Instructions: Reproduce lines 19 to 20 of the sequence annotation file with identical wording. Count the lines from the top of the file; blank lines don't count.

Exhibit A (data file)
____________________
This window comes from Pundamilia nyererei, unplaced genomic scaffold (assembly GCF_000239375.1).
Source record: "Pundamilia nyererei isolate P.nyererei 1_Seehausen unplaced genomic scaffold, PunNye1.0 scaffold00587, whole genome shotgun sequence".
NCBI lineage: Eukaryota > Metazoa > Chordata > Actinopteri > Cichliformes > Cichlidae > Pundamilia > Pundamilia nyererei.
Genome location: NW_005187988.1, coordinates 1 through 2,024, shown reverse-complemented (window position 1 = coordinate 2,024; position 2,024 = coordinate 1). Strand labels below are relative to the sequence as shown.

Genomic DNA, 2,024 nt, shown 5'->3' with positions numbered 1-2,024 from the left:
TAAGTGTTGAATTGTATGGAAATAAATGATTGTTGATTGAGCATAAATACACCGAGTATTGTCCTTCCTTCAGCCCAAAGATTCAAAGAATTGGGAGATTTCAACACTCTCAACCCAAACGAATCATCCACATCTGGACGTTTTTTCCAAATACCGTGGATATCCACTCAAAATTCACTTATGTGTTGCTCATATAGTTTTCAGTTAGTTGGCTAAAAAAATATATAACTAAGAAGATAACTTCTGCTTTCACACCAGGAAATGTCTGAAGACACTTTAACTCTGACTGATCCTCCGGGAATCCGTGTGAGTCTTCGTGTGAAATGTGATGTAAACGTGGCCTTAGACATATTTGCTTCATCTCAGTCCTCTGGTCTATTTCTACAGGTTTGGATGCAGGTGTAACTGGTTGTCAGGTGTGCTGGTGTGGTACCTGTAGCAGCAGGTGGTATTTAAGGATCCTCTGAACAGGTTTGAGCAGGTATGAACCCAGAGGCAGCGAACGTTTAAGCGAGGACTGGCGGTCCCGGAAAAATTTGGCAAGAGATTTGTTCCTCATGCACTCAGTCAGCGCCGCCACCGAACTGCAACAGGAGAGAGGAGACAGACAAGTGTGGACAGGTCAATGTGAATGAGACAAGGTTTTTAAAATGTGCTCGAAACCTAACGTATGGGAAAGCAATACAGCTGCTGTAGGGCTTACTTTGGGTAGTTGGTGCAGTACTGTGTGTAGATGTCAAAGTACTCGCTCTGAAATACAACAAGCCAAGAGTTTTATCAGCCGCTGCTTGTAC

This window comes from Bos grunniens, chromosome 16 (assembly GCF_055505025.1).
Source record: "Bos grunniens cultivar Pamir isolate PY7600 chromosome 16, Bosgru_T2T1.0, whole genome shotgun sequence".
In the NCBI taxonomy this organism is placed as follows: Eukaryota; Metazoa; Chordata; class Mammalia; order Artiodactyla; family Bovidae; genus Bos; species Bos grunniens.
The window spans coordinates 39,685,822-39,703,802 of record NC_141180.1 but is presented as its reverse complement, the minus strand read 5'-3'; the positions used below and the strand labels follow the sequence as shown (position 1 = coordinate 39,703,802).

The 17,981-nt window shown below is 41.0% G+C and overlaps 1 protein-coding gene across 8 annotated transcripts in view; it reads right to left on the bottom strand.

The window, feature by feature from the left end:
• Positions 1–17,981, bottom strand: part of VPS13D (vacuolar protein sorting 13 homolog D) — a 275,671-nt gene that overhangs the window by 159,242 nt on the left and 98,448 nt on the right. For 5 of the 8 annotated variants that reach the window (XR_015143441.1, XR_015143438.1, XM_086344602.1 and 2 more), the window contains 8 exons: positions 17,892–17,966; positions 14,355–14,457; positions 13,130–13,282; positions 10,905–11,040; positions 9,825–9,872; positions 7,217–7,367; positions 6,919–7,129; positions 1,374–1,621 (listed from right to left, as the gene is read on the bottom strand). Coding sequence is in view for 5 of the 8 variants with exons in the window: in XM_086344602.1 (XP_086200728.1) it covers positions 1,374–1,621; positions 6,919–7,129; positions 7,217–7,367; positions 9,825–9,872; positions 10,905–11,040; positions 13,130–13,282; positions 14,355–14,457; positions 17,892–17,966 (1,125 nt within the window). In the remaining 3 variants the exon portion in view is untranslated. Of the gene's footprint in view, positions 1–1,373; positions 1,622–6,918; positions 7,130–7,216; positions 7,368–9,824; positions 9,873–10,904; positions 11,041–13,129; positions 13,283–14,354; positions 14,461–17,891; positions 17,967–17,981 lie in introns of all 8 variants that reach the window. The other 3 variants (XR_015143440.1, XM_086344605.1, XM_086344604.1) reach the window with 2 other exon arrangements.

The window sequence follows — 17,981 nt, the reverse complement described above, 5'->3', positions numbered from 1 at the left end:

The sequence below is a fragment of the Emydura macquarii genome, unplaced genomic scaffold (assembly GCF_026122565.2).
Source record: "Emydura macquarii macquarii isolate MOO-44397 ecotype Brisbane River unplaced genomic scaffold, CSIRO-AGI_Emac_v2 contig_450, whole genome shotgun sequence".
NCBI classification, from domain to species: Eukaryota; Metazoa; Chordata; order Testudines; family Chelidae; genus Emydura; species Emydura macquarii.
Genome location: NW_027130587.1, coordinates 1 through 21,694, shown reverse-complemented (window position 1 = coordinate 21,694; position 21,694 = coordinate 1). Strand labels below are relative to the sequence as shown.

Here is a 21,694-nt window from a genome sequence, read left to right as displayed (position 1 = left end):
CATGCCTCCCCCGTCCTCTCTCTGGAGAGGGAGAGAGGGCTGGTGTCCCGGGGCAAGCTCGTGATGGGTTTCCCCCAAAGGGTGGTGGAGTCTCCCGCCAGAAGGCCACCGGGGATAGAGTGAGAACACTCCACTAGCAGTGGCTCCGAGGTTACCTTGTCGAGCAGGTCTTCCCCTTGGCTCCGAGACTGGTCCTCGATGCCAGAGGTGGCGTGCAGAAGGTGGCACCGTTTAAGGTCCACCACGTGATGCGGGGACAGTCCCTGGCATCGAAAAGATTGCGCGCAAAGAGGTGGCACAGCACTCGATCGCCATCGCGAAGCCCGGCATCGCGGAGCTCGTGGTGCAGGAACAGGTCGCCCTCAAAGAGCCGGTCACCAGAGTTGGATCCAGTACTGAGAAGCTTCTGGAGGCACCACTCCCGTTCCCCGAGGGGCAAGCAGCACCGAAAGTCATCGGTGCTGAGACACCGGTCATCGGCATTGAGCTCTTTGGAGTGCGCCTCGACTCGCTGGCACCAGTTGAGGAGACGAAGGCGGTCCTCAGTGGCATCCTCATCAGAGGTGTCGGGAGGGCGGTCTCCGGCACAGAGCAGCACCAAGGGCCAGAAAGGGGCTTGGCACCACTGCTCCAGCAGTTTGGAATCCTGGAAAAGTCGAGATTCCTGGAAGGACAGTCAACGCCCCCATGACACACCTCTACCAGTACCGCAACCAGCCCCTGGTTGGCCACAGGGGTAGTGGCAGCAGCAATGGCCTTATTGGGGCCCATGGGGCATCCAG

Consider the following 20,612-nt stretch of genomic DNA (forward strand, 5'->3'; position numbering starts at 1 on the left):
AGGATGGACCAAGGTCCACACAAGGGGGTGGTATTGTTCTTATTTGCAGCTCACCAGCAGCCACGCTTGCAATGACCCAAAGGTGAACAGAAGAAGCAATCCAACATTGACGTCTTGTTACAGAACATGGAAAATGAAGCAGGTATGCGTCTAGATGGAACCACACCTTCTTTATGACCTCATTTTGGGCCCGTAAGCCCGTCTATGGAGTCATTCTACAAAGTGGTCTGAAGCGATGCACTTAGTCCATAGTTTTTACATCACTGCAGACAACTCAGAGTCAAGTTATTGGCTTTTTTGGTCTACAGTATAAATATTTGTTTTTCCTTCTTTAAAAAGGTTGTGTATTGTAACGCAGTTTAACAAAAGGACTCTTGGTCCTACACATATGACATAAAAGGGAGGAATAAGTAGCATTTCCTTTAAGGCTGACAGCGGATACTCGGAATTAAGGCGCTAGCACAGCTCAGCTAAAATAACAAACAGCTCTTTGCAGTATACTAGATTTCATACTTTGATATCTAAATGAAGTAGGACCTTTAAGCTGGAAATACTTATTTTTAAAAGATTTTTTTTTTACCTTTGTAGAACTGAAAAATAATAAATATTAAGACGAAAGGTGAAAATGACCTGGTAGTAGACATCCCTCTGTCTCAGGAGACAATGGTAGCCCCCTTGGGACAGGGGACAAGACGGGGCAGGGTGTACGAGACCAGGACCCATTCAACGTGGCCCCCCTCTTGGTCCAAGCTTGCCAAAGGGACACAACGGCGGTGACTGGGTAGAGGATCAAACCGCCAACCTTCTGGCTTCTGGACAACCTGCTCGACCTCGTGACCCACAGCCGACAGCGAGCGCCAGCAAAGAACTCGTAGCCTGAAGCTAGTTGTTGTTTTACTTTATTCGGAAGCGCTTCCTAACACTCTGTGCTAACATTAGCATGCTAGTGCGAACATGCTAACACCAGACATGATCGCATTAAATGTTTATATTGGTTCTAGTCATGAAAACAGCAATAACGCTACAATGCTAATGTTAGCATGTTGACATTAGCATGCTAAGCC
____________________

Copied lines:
Here is a 21,694-nt window from a genome sequence, read left to right as displayed (position 1 = left end):
CATGCCTCCCCCGTCCTCTCTCTGGAGAGGGAGAGAGGGCTGGTGTCCCGGGGCAAGCTCGTGATGGGTTTCCCCCAAAGGGTGGTGGAGTCTCCCGCCAGAAGGCCACCGGGGATAGAGTGAGAACACTCCACTAGCAGTGGCTCCGAGGTTACCTTGTCGAGCAGGTCTTCCCCTTGGCTCCGAGACTGGTCCTCGATGCCAGAGGTGGCGTGCAGAAGGTGGCACCGTTTAAGGTCCACCACGTGATGCGGGGACAGTCCCTGGCATCGAAAAGATTGCGCGCAAAGAGGTGGCACAGCACTCGATCGCCATCGCGAAGCCCGGCATCGCGGAGCTCGTGGTGCAGGAACAGGTCGCCCTCAAAGAGCCGGTCACCAGAGTTGGATCCAGTACTGAGAAGCTTCTGGAGGCACCACTCCCGTTCCCCGAGGGGCAAGCAGCACCGAAAGTCATCGGTGCTGAGACACCGGTCATCGGCATTGAGCTCTTTGGAGTGCGCCTCGACTCGCTGGCACCAGTTGAGGAGACGAAGGCGGTCCTCAGTGGCATCCTCATCAGAGGTGTCGGGAGGGCGGTCTCCGGCACAGAGCAGCACCAAGGGCCAGAAAGGGGCTTGGCACCACTGCTCCAGCAGTTTGGAATCCTGGAAAAGTCGAGATTCCTGGAAGGACAGTCAACGCCCCCATGACACACCTCTACCAGTACCGCAACCAGCCCCTGGTTGGCCACAGGGGTAGTGGCAGCAGCAATGGCCTTATTGGGGCCCATGGGGCATCCAG